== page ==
Hoechst traced several shipments of counterfeit resin back to Popoli in 1994 after customers called Hoechst when the resin's performance and packaging did not match standard Celcon, Amond said.
Hoechst received several such calls after running full-page advertisements in trade publications alerting buyers to the existence of counterfeit acetal. The ads were prompted by a February 1996 raid in Long Island, N.Y., where federal agents seized 18 gaylords of reground acetal that were being sold as virgin Celcon.
Popoli repeated his previous claims that Hoechst's actions are part of a price-fixing effort to keep North American prices artificially high by dumping resin at a lower price in the Far East.
``The key here is that Hoechst is trying to control the marketplace by controlling supply,'' Popoli said. ``They put the U.S. market on supply allocation in 1994 so customers couldn't get what they want and had to pay the higher price. But all the while they're selling the product for less than a dollar throughout Asia.''
Amond declined to comment on the price-fixing allegation, saying only that he finds many of Popoli's statements ``rather unique.''
Hoechst took action against NER and several other alleged counterfeiters in late 1994. By the end of that year, Hoechst had reached out-of-court settlements with five companies it suspected of being involved in trading counterfeit acetal resins.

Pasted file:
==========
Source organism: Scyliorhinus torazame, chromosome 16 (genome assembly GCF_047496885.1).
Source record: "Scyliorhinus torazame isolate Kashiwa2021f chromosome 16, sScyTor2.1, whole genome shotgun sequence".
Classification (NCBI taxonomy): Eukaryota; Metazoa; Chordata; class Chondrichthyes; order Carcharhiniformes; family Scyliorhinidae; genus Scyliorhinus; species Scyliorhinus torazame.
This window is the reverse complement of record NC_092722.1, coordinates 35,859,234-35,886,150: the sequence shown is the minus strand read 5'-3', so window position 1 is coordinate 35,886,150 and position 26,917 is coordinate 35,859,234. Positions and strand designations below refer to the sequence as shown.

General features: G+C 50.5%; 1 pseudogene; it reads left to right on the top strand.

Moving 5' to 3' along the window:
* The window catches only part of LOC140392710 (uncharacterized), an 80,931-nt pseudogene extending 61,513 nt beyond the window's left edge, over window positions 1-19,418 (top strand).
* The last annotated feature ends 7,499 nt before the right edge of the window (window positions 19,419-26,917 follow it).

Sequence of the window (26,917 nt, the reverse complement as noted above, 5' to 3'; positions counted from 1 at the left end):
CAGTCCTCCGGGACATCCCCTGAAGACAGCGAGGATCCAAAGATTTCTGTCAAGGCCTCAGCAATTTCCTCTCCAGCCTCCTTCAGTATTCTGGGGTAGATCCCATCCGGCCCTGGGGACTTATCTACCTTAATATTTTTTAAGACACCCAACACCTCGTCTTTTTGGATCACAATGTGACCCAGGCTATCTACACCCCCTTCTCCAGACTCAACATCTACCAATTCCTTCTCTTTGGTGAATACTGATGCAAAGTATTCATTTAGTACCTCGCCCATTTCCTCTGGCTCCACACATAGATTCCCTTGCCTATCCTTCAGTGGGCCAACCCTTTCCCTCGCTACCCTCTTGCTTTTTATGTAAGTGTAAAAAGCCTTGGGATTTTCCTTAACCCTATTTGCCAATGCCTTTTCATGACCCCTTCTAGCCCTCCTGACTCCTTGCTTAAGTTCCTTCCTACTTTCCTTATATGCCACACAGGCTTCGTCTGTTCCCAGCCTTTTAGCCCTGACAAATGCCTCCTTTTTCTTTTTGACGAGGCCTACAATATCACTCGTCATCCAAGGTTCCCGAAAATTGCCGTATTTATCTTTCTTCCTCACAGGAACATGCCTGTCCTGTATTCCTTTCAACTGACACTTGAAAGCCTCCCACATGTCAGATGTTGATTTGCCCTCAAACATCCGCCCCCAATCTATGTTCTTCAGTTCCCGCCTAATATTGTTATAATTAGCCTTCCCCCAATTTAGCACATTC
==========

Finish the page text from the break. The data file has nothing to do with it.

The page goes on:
Amond described the ruling as ``very favorable,'' adding Hoechst ``got everything we wanted out of the decision.''
A trial to decide the amount of damages Popoli will pay Hoechst will be held later this year. Amond declined to reveal the amount the company is seeking.
``It's a customer safety and product liability issue,'' Amond said. ``Our customers and processors rely on the products we sell and the testing we do. When you introduce a product as something it's not intended to be, you've specifically denied the customer the signal that they should do their own end-testing.''
Near the close of the Aug. 20 interview, Amond said the NER case ``never should have been allowed to grow to the magnitude that it did.''
``The industry needs to be more vigilant to protect itself,'' Amond said. ``When you're offered a deal that's too good to be true, chances are good it's not a real deal.''
The court ruling also dismissed a $10 million countersuit Popoli had filed against Hoechst in December. In the suit, Popoli claimed Hoechst defamed and damaged Nylon Engineering's business by accusing the company of counterfeiting in statements made by Amond that were published in Plastics News.
Popoli also faces a criminal trial after his October arrest on a 27-count indictment prepared by the U.S. Customs Office for allegedly smuggling resins into the United States, using a fraudulent document to avoid paying about $147,910 in customs duties and other related charges.
A customs spokesman in Fort Myers said Popoli's trial is set for November. Popoli was arrested as he was leaving Southwest Florida International Airport in his private plane for the Bahamas, the U.S. Attorney's Office said.